This mass murder pre-dated Hitler. Before WWII, the yardstick for slaughter was Abdul Hamid (kiled 200,000 Armenians in Turkey 1895-1896) and the Belgian king Leopold, who pillaged the Congo for rubber (late 19th/early 20th cent).

Djelal Munif Bey: (Turkish consul)

Discrimination is utterly impossible and it is not alone the offender who suffers the penality of his act, but also the innocent whom he drags with him…. The Armenians have only themselves to blame.

1918 – war ends – first war crimes tribunal is planned (to try Kaiser and friends + Talaat and Co.). No U.S. support (isn’t that a surprise). Fell apart when Britian and Turkey did a prisoners/war criminals swap.

Chapter 2

Raphael Lemkin – Polish Jew – linguistics prof – came up with the term ‘genocide’
Apalled that ‘state sovereignty’ shielded wiping out a minority.

Sovereignty cannot be conceived as the right to kill millions of innocent people.

Youth: Occupied with studying atrocity. Russian/German battle came to his home. They hid in the woods.

Talaat’s assassination (by an Armenian survivor) brought him back to the topic. Wanted to link barbarity and vandalism – not just physical extermination, but cultural/intellctual as well.

Advocated for international law – always rebuffed (incl League of Nations).

WWII Persecution of Jews (and other groups) by Hitler Germany (Wikipedia Entry)

Hitler: (1939)

The aim of war is not to reach definite lines but to annihiliate the enemy physically. It is by this means that we shall obtain the vital living space that we need. Who today still speaks of the massacre of the Armenians?

(one week later – invasion of Poland, Hitler later restored Talaat’s ashes to Turkey where he was enshrined as a fallen hero)

Molotov-Ribbentrop pact: secret Soviet/German agreement. Poland divided into 2 zones.

Lemkin frustrated by his fellow Jews’ apathy, a baker said:

There is nothing new in the suffering of Jews, especially in time of war. The main thing for a Jew is not to get excited and to outlast the enemies. A Jew must wait and pray. The Almighty will help. He always helps. How can Hitler destroy the Jews, if he must trade with them? I grant you some Jews will suffer under Hitler, but this is the lot of the Jews, to suffer and to wait. We Jews are an eternal people, we cannot be destroyed. We can only suffer.

Lemkin tried to get his brother and parents out but they resisted leaving.

I read in the eyes of all of them on plea: do not talk of our leaving this warm home, our beds, our stores of food, the security of our customs. We will have to suffer, but we will survive somehow.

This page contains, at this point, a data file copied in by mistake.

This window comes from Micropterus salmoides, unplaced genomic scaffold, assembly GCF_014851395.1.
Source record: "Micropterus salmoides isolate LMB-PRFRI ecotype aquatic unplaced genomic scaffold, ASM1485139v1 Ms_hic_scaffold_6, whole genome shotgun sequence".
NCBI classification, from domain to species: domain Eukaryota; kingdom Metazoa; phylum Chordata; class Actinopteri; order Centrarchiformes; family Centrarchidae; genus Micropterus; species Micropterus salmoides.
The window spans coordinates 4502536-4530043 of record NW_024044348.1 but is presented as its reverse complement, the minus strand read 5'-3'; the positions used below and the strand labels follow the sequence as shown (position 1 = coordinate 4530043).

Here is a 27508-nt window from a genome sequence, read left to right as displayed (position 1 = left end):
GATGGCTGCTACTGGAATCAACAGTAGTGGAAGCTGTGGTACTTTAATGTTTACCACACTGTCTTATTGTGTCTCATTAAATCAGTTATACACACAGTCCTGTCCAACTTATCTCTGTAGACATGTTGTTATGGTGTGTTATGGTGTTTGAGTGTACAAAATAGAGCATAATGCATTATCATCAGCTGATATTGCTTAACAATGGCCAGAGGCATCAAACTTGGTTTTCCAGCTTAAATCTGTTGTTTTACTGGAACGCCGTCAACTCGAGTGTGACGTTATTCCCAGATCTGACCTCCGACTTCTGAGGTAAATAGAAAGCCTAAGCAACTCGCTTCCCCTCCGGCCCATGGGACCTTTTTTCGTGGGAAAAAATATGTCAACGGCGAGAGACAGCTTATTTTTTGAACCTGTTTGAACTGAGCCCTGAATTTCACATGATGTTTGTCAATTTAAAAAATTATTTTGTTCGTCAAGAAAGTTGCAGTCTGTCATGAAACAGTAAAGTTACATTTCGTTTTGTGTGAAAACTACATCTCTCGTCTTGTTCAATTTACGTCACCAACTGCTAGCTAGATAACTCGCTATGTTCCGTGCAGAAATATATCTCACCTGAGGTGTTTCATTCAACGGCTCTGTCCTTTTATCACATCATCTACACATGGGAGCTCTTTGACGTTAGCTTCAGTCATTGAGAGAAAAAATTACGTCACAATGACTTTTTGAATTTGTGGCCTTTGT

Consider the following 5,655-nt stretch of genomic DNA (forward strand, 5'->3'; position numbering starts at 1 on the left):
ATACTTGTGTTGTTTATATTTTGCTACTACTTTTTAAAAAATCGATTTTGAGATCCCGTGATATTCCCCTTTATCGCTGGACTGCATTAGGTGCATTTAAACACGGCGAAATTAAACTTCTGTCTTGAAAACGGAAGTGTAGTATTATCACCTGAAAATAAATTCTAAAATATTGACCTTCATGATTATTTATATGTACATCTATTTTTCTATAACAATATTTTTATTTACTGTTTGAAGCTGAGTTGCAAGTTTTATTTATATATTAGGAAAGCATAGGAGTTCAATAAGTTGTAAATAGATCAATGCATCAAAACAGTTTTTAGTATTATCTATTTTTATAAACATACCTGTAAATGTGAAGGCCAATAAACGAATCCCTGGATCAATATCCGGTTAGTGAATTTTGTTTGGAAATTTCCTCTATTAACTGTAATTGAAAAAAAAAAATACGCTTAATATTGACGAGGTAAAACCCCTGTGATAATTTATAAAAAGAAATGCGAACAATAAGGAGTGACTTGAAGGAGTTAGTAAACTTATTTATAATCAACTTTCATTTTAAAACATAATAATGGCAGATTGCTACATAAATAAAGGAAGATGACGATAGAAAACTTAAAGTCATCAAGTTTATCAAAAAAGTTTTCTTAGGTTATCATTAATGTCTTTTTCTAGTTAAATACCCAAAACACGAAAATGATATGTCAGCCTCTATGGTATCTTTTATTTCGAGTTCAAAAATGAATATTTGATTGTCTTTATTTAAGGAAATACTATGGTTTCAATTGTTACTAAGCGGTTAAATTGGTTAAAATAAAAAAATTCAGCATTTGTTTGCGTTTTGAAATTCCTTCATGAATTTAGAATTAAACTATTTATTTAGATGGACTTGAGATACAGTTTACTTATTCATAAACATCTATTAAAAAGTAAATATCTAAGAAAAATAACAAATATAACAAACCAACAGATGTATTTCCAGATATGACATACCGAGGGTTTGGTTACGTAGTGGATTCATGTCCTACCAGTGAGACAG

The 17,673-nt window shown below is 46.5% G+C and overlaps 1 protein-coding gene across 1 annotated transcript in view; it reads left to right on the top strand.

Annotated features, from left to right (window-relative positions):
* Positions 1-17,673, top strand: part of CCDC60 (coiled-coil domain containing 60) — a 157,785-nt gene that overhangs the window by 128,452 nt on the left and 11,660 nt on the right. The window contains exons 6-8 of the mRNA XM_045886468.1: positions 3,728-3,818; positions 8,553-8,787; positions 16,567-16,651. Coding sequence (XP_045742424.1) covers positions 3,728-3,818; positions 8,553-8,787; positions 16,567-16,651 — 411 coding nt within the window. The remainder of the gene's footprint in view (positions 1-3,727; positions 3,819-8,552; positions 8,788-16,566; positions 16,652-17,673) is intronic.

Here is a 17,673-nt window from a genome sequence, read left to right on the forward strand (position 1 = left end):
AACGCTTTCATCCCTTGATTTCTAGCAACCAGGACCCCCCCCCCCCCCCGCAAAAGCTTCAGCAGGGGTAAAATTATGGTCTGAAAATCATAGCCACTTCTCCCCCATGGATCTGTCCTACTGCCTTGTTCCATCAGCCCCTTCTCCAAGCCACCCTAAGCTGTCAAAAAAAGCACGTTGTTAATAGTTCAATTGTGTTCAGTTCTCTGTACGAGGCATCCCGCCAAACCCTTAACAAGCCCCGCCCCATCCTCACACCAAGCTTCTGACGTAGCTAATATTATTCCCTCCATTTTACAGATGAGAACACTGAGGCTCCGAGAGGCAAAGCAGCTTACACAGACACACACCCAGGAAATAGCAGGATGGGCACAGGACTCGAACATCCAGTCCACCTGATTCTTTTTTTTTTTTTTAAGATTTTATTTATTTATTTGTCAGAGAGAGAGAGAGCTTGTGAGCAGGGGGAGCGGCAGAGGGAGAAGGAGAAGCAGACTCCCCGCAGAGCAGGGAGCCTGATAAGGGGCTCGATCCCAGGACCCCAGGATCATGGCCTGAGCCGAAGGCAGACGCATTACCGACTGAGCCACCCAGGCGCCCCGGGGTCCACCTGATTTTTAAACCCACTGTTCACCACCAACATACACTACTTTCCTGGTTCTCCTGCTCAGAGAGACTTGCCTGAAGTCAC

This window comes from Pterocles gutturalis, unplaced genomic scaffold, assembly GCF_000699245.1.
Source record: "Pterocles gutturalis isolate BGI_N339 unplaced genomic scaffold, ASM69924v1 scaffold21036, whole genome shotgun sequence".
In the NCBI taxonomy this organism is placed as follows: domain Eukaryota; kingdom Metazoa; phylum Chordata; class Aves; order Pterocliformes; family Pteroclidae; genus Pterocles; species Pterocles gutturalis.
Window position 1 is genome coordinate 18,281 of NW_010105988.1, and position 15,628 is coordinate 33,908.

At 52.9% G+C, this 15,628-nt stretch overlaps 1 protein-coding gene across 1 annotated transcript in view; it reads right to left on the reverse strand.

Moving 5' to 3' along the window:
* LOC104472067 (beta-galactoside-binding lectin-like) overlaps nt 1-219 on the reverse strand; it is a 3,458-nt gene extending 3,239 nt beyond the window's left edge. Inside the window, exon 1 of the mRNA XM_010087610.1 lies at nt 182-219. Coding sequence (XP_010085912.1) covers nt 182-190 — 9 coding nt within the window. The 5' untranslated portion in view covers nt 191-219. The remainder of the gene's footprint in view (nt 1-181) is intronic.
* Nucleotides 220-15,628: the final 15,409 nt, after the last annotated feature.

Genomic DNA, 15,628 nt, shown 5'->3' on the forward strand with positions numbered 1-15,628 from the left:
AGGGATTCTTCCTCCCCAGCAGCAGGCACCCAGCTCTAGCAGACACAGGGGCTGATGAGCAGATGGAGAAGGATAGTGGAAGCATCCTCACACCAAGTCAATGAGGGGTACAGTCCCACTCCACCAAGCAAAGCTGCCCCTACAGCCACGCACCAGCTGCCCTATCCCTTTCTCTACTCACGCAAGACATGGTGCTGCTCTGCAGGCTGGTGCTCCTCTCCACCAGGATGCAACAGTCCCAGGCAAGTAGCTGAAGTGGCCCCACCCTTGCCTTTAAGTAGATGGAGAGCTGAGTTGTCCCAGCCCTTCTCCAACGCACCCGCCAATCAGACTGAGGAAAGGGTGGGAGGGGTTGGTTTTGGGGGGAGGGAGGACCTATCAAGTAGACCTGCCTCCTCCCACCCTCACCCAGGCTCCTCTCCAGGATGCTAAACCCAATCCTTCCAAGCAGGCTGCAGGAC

Lemkin makes it (alone) to Sweden in 1940 then to United States, began campaigning and lecturing. No result from Vice President (Wallace). No result from Roosevelt (who requested Lemkin prep a one-page summary).


We are in the presence of a crime without a name.

Chapter 3

Szmul Zygiebojm, also traveled Europe/U.S. lobbying and lecturing.

Why the apathy?

  • Hitler presented a threat to civilization – overshadowing his targeting of the Jewish population.
  • Anit-semiticism contributed as well, people were indifferent to their fate.
  • Belief that the Allies were doing all they could (no point in getting depressed).
  • Cremation factories/gas chambers sounded too far-fetched.

April 1943 Allies reject proposals to expand refugee admissions (limiting the number of Jews granted refuge in U.S. and Europe).

Zygielbojm kills himself in May 1943, suicide letter:

By my death I wish to express my strongest protest against the inactivity with which the world is looking on and permitting the extermination of the Jewish people. I know how little human life is worht, especially today. But as I was unable to do anything during my life, perhaps by my death I shall contribute to destroying the indifference of those who are able and should act.

Nov 1944 Lemkin published Axis Rule of Occupied Europe. 712-page exam of rules/decrees in 19 Axis countries:

The present destruction of Europe would not be complete and thorough had the Gemran people not accepted freely [the Nazi] plan, participated voluntarily in its execution and up to this point profted greatly therefrom.

Came up with ‘genocide’ term: ‘geno’ (tribe/race) ‘cide’ (killing).

Many of Lemkin’s Jewish contemporiaries desparied, wanting silence preferable to naming.

Also from Axis Rule:

Genocide has two phases: one, destruction of the national pattern of the oppressed group; the other, the imposition of the national pattern of the oppressor.

(A group did not have to be physically exterminated to suffer genocide – they can be stripped of cultural identity)

On to Chapter 4…